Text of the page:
Yesterday, Media Matters highlighted how a New York Times profile of Andrew Breitbart contained a key factual error with regards to the Shirley Sherrod controversy from last summer; an error that echoed the dishonest spin Breitbart has been pushing for almost a year now.
Well, it looks like the Times also erred in the same story when it suggested that as part of the Breitbart-sponsored ACORN sting in 2009, undercover videos captured ACORN workers "offering advice on how to evade taxes and conceal child prostitution." And yes, like the Sherrod mistake, this one also directly mirrors the spin Breitbart has used on the ACORN story.
When the story broke in 2009, everyone was sure the tapes showed ACORN workers offering up advice on how to evade taxes. Except that that's not what the tapes showed. It's just like how, in 2009, everyone was sure James O'Keefe entered the ACORN offices dressed as a pimp.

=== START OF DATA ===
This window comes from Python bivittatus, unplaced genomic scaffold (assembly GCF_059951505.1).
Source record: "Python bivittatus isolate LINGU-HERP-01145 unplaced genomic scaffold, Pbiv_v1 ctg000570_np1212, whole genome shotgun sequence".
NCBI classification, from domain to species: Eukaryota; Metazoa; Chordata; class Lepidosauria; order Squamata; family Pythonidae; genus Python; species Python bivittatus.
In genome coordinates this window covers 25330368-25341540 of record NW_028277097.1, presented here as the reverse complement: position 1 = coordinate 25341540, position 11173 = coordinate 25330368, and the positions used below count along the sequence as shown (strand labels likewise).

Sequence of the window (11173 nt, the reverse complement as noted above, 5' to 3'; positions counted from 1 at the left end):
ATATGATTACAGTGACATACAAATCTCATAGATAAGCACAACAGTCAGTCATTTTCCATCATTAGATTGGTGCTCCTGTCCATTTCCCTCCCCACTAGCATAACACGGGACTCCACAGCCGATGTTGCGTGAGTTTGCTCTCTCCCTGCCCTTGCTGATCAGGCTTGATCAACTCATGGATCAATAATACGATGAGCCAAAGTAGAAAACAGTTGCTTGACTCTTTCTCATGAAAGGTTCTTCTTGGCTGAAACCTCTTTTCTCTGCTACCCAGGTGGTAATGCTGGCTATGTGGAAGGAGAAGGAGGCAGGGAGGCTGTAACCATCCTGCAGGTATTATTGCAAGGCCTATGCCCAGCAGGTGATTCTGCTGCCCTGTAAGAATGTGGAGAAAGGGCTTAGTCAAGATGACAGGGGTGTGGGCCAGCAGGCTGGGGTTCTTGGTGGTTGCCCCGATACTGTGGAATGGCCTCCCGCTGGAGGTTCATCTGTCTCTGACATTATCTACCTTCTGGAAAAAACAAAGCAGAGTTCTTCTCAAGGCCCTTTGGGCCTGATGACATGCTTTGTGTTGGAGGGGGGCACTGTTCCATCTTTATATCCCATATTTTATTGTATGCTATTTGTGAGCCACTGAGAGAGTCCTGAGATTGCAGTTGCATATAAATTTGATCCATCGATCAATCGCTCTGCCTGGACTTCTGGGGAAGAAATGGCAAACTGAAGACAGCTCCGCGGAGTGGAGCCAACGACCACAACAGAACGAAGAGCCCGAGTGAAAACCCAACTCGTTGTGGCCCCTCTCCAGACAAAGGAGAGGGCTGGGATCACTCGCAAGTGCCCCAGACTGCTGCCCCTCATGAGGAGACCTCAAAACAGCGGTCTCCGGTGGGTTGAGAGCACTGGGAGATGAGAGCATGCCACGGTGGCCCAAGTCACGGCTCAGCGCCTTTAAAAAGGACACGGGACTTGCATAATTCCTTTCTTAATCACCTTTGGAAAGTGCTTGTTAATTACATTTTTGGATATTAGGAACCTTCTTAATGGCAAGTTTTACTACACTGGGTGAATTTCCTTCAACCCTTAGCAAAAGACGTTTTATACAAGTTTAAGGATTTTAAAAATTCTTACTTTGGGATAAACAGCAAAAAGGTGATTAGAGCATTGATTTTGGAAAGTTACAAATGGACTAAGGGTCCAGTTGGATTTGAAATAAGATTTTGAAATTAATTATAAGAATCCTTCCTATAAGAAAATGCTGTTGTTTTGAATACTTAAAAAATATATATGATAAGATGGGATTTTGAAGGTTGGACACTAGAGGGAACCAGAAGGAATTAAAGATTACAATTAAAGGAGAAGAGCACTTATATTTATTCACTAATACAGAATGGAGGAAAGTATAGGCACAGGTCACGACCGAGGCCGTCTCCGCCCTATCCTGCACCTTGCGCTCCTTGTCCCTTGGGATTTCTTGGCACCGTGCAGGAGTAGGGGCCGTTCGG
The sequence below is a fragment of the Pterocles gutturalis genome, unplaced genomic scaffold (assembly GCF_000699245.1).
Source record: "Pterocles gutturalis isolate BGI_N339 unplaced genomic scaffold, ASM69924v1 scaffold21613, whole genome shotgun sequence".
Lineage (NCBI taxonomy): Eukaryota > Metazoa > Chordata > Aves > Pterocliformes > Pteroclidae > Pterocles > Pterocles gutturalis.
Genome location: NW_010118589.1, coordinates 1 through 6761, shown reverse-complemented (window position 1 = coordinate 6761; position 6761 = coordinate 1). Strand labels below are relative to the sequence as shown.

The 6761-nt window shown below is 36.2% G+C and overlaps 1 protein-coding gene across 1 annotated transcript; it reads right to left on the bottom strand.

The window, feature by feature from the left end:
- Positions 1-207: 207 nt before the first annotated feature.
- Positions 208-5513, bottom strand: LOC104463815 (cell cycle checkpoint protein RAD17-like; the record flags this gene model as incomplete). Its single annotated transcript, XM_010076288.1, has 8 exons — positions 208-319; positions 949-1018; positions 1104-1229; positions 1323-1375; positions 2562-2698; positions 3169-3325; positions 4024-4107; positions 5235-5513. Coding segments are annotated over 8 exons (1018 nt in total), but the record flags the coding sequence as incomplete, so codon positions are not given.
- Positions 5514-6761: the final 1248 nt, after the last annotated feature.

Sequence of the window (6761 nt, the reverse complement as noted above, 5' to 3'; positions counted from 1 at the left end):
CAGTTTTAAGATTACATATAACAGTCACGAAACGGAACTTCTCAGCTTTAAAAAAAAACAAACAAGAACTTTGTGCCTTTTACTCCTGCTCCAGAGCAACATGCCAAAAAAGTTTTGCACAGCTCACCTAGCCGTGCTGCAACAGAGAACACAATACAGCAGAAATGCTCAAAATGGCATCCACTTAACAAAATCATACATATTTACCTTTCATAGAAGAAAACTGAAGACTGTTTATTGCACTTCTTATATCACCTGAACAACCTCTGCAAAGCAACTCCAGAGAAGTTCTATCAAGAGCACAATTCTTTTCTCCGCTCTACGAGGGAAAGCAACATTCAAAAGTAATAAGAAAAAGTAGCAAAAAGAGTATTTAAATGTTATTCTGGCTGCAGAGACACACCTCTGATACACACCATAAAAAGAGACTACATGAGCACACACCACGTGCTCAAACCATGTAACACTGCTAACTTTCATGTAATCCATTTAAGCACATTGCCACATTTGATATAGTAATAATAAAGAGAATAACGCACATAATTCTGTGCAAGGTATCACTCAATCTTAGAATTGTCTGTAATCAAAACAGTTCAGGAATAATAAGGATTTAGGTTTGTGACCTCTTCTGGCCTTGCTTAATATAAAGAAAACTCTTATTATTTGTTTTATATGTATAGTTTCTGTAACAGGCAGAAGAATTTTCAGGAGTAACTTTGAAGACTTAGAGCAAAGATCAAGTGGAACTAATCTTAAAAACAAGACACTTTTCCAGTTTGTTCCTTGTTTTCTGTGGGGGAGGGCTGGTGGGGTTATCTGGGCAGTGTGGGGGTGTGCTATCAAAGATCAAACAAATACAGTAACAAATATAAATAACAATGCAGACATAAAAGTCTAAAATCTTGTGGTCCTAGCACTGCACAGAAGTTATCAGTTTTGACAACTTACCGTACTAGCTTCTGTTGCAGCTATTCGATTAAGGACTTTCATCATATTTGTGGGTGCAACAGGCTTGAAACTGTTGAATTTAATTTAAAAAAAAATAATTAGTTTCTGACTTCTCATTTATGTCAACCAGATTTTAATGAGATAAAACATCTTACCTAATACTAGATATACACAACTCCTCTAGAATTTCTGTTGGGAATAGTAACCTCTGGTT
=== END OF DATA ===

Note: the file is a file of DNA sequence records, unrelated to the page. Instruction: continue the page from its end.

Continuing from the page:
Except that that's not what the tapes showed.
Writes blogger Brad Friedman, who was at the forefront of the truth-telling campaign to unmask the ACORN pimp hoax [emphasis added]:
The Breitbart/O'Keefe videos showed no ACORN workers "offering advice on how to evade taxes." In fact, they showed just the opposite. For that matter, they didn't show ACORN workers offering advice on how to "conceal child prostitution" either, though they did reveal the pair playing on the sympathies of the workers, who believed they were trying to help save both Giles and the young girls from the imaginary, if dangerously abusive, pimp.
It's the same key point Friedman made in early 2010, after pouring over the ACORN tape transcripts:
In fact, in every ACORN office seen in the Breitbart/O'Keefe vidoes
as understood only by reviewing the text transcripts, since the videos are so purposely misleading on this point
ACORN employees advised that [Hannah] Giles must pay taxes, even if the income was gained through illegal prostitution. No ACORN employee ever advised the pair to "avoid paying taxes" as so many who fell for the hoax have described.
But Media Matters immediately corrected that mistake. Will the New York Times now do the same?